The structure of the paper is as follows.
In Section 2, we list typical tasks from statistics that motivate us to use
low-rank tensor techniques and
define the Matérn covariance functions and their Fourier transformations.
Section 3 is devoted to low-rank tensor decomposition.
Sections 3.4, 3.5 and 3.6
contain the main theoretical
contribution of this work. We present low-rank tensor techniques and separate radial basis
functions using the Laplace transform and
the

## 2 Motivation

### 2.1 Problem Settings in Spatial Statistics

Below, we formulate *five tasks*. These computational tasks are very common and important in statistics.
Fast and efficient solution of these tasks will help to solve many real-world problems, such as the weather
prediction, moisture modeling, and optimal design in geostatistics.

### Task 1: Approximate a Matérn covariance function in a low-rank tensor format.

The covariance function *N* mesh points,

for some given

Here, the matrices

### Task 2: Computing of square root of $\mathbf{C}$ .

The square root

### Task 3: Kriging.

Spatial statistics and Kriging [39] are used to model the distribution of ore grade, forecast of rainfall intensities, moisture, temperatures, or contaminant. The missing values are interpolated from the known measurements by Kriging [46, 30]. When considering space-time Kriging on fine meshes [66, 14, 28, 9], Kriging may easily exceed the computational power of modern computers. Estimating the variance of Kriging and geostatistical optimal design problems are especially numerically intensive [48, 50, 60].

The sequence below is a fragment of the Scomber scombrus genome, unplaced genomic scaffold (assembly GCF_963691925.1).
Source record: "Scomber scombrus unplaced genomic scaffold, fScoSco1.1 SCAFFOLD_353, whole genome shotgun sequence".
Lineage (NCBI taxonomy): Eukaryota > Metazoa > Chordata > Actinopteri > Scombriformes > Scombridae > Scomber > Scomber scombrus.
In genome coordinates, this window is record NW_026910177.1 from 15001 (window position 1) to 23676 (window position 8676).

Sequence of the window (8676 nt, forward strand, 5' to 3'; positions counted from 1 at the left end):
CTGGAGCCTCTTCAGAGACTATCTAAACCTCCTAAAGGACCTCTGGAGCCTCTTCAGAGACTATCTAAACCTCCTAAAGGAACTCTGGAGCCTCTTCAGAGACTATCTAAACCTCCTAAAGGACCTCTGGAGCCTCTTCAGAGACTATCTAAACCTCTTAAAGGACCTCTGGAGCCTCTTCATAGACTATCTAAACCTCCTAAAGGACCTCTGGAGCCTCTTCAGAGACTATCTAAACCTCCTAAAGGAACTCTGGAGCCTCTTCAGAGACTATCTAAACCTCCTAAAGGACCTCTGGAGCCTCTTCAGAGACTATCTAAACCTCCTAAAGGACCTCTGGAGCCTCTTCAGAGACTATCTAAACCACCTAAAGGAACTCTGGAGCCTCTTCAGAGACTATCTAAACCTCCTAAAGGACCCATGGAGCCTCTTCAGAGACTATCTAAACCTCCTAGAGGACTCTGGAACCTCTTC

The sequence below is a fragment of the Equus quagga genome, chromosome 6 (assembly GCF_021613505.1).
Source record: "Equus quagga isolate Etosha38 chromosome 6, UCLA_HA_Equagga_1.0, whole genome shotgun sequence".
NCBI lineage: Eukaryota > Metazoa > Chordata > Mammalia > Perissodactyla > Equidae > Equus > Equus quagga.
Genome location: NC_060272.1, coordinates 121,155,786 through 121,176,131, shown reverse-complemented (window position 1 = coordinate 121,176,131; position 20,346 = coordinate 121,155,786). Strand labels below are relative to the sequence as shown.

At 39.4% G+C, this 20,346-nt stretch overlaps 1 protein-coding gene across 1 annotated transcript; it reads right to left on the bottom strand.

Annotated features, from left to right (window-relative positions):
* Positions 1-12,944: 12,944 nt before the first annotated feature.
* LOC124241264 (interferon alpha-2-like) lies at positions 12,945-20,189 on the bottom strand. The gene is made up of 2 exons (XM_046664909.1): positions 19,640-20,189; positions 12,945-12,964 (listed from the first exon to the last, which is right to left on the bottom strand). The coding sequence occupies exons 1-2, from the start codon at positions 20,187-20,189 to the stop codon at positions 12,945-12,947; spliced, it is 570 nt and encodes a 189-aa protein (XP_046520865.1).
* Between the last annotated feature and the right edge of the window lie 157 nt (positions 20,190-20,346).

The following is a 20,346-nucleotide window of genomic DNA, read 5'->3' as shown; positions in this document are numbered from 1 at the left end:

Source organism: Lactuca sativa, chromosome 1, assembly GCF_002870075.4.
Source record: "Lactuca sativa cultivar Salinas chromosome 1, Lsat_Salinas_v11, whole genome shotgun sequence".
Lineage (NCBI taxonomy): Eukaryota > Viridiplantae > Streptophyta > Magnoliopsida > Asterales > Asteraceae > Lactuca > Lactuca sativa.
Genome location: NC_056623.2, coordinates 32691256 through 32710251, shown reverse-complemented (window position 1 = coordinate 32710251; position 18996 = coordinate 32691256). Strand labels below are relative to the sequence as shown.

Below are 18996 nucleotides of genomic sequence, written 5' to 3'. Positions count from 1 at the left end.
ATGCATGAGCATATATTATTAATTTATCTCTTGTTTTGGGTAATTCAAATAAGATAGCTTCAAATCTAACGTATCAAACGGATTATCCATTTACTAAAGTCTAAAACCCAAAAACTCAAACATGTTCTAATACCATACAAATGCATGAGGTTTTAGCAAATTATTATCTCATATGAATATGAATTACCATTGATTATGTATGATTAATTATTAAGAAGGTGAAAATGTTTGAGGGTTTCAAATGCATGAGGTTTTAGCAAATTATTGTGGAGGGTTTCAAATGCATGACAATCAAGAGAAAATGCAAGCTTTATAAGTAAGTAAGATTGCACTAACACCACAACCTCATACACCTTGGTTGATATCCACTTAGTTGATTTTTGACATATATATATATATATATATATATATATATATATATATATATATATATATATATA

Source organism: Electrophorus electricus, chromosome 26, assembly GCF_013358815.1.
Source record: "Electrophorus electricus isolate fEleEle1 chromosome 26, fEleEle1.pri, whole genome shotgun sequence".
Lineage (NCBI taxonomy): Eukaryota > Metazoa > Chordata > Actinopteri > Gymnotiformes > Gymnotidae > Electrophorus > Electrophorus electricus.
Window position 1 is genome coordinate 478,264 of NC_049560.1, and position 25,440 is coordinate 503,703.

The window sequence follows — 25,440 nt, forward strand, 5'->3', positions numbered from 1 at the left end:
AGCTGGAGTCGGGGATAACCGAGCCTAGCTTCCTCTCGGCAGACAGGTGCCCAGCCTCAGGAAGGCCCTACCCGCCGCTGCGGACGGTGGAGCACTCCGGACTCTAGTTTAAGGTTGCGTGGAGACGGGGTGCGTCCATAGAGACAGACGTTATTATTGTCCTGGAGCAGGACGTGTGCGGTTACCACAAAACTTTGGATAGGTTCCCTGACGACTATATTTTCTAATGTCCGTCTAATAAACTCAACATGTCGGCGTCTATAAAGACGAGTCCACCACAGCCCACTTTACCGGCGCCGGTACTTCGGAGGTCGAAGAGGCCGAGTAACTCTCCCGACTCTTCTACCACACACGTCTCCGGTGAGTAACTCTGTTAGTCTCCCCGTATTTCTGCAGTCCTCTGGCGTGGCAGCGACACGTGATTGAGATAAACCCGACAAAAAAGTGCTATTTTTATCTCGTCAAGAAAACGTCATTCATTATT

The Kriging can be defined as follows.
Let

### Task 4: Geostatistical design.

The goal of geostatistical optimal design is to
optimize the sampling patterns
from which the data values in

where

### Task 5: Computing the joint Gaussian log-likelihood function.

We assume
that

The difficulty here is that each iteration step of a maximization procedure requires the
solution of a linear system

In Section 4 we give detailed solutions. We give strict definition of tensors later in Section 3.

### 2.2 Matérn Covariance and Its Fourier Transform

A low-rank approximation of the covariance function is a key component of the tasks formulated above. Among of the many covariance models available, the Matérn family [45, 25] is widely used in spatial statistics, geostatistics [7], machine learning [4], image analysis, weather forecast, moisture modeling, and as the correlation for temperature fields [49]. The work [25] introduced the Matérn form of spatial correlations into statistics as a flexible parametric class with one parameter determining the smoothness of the underlying spatial random field.

The main idea of this low-rank approximation is shown in Figure 1 and explained in details in Section 3.3. Figure 1 demonstrates two possible ways to find a low-rank tensor approximation of the Matérn covariance function. The first way (marked with “?”) is not so trivial and the second via the Fast Fourier Transform (FFT), low-rank and the inverse FFT (IFFT) is more trivial. We use here the fact that the FT of the Matérn covariance is analytically known and has a known low-rank approximation. The IFFT can be computed numerically and does not change the tensor ranks.